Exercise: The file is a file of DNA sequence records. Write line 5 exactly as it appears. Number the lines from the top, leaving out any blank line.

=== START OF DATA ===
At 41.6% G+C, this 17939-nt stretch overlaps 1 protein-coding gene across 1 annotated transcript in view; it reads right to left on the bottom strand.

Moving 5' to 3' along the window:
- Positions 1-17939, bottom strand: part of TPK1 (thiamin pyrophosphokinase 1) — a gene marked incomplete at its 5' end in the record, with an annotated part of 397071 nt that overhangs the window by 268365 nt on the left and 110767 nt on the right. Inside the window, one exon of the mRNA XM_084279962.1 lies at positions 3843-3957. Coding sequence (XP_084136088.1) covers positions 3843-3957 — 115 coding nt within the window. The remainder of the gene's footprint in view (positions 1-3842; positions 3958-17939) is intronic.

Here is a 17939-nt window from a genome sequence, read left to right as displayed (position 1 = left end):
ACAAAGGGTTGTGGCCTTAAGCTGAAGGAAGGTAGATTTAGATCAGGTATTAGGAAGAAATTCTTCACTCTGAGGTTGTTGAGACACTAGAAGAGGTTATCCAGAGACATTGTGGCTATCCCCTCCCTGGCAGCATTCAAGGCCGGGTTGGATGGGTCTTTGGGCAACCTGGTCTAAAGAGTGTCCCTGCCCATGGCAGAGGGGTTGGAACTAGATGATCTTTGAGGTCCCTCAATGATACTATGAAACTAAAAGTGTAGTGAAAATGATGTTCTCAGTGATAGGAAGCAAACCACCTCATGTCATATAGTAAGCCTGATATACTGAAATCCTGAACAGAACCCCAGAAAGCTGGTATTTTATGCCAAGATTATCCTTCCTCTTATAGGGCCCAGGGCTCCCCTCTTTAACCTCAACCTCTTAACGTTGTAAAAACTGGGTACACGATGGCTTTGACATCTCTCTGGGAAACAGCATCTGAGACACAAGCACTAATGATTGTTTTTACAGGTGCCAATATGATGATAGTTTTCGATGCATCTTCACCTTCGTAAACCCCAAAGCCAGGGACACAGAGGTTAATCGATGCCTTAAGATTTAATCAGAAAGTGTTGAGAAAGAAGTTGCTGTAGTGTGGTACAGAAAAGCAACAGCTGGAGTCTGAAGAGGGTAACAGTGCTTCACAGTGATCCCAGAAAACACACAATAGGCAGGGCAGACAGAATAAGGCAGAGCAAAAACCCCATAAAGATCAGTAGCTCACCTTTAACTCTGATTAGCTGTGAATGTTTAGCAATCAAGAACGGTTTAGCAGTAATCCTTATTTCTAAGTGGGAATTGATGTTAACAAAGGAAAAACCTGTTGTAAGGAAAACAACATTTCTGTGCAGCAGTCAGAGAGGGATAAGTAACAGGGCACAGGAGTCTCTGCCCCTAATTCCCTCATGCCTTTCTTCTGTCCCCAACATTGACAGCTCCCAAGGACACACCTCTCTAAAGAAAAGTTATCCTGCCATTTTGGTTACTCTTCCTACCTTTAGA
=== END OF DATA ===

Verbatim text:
ACAAAGGGTTGTGGCCTTAAGCTGAAGGAAGGTAGATTTAGATCAGGTATTAGGAAGAAATTCTTCACTCTGAGGTTGTTGAGACACTAGAAGAGGTTATCCAGAGACATTGTGGCTATCCCCTCCCTGGCAGCATTCAAGGCCGGGTTGGATGGGTCTTTGGGCAACCTGGTCTAAAGAGTGTCCCTGCCCATGGCAGAGGGGTTGGAACTAGATGATCTTTGAGGTCCCTCAATGATACTATGAAACTAAAAGTGTAGTGAAAATGATGTTCTCAGTGATAGGAAGCAAACCACCTCATGTCATATAGTAAGCCTGATATACTGAAATCCTGAACAGAACCCCAGAAAGCTGGTATTTTATGCCAAGATTATCCTTCCTCTTATAGGGCCCAGGGCTCCCCTCTTTAACCTCAACCTCTTAACGTTGTAAAAACTGGGTACACGATGGCTTTGACATCTCTCTGGGAAACAGCATCTGAGACACAAGCACTAATGATTGTTTTTACAGGTGCCAATATGATGATAGTTTTCGATGCATCTTCACCTTCGTAAACCCCAAAGCCAGGGACACAGAGGTTAATCGATGCCTTAAGATTTAATCAGAAAGTGTTGAGAAAGAAGTTGCTGTAGTGTGGTACAGAAAAGCAACAGCTGGAGTCTGAAGAGGGTAACAGTGCTTCACAGTGATCCCAGAAAACACACAATAGGCAGGGCAGACAGAATAAGGCAGAGCAAAAACCCCATAAAGATCAGTAGCTCACCTTTAACTCTGATTAGCTGTGAATGTTTAGCAATCAAGAACGGTTTAGCAGTAATCCTTATTTCTAAGTGGGAATTGATGTTAACAAAGGAAAAACCTGTTGTAAGGAAAACAACATTTCTGTGCAGCAGTCAGAGAGGGATAAGTAACAGGGCACAGGAGTCTCTGCCCCTAATTCCCTCATGCCTTTCTTCTGTCCCCAACATTGACAGCTCCCAAGGACACACCTCTCTAAAGAAAAGTTATCCTGCCATTTTGGTTACTCTTCCTACCTTTAGA